Editorial Contest: Pink for Boys and Blue for Girls

Syanne Kettavong, Student

Should my brother be able to shamelessly watch his favorite movies, Tinkerbell and Barbie? Should my sister be able to watch Blaze and the Monster Machines? Yes, simply because that is what suits their interest. My siblings and I have been raised with the mentality that it is valid to be who you are and explore your interests. Would you stop your kids from doing what they love even if they don’t understand why indulging in their interests are ‘wrong?’ Gender stereotypes should not be forced onto youth. Many adults are preventing kids from creating their own personalities by telling them what they should and should not like.

Perhaps we should start raising children to be more open-minded about who and what they can play with. Living a childhood with enforced gender stereotypes promotes the idea that men are the strong dominant sex, while women need to be protected. The Journal of Adolescent Health studied that exposure to these gender expectations increases the risks of mental and physical health issues in children by the age of 10-11 years old.

Children in a gender-neutral school environment also learn to treat others as equals. They do not have a preference in the gender of whom they play with, teaching them to treat themselves and others as equals, as recorded by the Journal of Experimental Child Psychology. Playing with children of both same and opposite genders allows children to learn the similarities between genders.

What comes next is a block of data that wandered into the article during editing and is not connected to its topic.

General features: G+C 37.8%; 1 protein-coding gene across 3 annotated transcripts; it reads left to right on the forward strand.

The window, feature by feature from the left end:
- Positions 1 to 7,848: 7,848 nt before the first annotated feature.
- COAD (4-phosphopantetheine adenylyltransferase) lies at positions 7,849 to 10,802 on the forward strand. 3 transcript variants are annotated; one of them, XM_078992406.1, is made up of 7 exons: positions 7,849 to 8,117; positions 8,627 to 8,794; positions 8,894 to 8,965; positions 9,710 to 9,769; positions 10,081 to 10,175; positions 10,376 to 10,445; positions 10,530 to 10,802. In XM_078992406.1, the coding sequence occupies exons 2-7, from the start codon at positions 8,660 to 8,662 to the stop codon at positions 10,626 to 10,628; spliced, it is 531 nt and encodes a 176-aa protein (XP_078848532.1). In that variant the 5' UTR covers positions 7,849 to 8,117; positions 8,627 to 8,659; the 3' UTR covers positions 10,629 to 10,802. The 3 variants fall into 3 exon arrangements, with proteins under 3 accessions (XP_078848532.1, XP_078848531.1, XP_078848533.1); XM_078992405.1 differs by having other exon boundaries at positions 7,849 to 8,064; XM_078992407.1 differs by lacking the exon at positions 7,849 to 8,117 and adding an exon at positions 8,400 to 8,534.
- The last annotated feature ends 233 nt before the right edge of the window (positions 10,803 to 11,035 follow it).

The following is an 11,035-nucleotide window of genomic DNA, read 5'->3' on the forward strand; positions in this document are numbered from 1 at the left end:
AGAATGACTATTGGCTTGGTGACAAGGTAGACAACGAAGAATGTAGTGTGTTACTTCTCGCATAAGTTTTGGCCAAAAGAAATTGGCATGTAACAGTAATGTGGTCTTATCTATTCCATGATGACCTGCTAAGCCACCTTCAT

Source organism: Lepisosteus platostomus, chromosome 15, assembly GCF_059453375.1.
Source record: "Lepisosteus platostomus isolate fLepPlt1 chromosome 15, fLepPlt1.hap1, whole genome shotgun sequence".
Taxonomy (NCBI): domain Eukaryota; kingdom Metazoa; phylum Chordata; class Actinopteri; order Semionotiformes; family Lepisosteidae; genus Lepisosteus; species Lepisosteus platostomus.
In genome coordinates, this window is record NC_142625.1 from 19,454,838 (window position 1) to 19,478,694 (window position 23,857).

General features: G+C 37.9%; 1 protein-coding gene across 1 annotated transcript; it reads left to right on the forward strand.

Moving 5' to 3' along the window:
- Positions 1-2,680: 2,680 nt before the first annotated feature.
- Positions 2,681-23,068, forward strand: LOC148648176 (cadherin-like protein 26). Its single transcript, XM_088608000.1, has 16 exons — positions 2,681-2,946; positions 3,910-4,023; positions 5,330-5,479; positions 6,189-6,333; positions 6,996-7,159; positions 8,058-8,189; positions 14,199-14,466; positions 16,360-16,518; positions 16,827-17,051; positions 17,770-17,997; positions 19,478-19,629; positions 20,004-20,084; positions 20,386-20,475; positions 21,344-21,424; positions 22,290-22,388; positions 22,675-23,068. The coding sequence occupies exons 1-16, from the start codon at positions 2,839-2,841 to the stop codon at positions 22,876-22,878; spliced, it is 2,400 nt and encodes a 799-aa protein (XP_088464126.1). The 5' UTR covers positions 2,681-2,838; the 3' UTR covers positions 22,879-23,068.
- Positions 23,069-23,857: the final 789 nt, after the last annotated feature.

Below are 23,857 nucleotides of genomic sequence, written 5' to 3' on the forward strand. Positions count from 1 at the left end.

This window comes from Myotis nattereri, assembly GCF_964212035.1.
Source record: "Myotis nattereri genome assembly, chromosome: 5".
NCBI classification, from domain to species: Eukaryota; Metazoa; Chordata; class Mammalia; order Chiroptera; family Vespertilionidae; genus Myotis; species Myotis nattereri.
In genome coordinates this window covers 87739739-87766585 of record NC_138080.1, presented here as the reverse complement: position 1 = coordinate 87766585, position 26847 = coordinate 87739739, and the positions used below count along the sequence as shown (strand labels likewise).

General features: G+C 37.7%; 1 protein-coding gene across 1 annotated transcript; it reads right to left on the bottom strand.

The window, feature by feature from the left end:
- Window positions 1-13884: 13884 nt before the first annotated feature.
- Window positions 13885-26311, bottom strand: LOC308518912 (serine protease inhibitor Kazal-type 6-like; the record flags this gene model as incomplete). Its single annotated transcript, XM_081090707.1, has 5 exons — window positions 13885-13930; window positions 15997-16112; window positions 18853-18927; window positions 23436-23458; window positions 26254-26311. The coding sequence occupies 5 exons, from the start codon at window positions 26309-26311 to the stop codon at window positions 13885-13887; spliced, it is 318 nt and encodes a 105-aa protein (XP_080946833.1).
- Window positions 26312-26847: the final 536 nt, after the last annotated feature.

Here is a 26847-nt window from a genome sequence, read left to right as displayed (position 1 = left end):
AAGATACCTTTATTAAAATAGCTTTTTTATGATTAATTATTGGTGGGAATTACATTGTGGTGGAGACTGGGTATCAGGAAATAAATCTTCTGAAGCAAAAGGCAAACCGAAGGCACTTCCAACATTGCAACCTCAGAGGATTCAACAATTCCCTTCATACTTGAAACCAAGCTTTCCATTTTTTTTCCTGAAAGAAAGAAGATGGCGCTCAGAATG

Letting children do things that are deemed masculine, feminine, and gender-neutral would help them explore their interests. They would develop ideas about themselves without feeling they are prevented from doing what they love because ‘it’s not right for girls or boys to do that.’

Nonsupporters believe girls need to play with things that will make them homemakers and that boys must be their protectors. Similarly, that pink is reserved for girls, and blue is for boys. Colors can be defined as a specific combination of hue, saturation, and lightness or brightness. Children should be free to wear whatever please without the fear of judgment. Boys and girls can play with anything, learning to be independent and not prefer a specific gender.

A simple solution to children’s gender limitations is letting children explore their own creative interests, and discover their own likes and dislikes by choosing their own toys and clothes. This does not mean forcing them to play with toys of the opposite gender, but rather letting them decide if they want to explore them or not. Forcing gender stereotypes on children increases the risk for psychological issues, as well as preventing them from exploring who they really are and collaborating with others. Gender stereotypes should not be forced on children and we should help them explore and grow rather than boxing them in a gender-specific idea.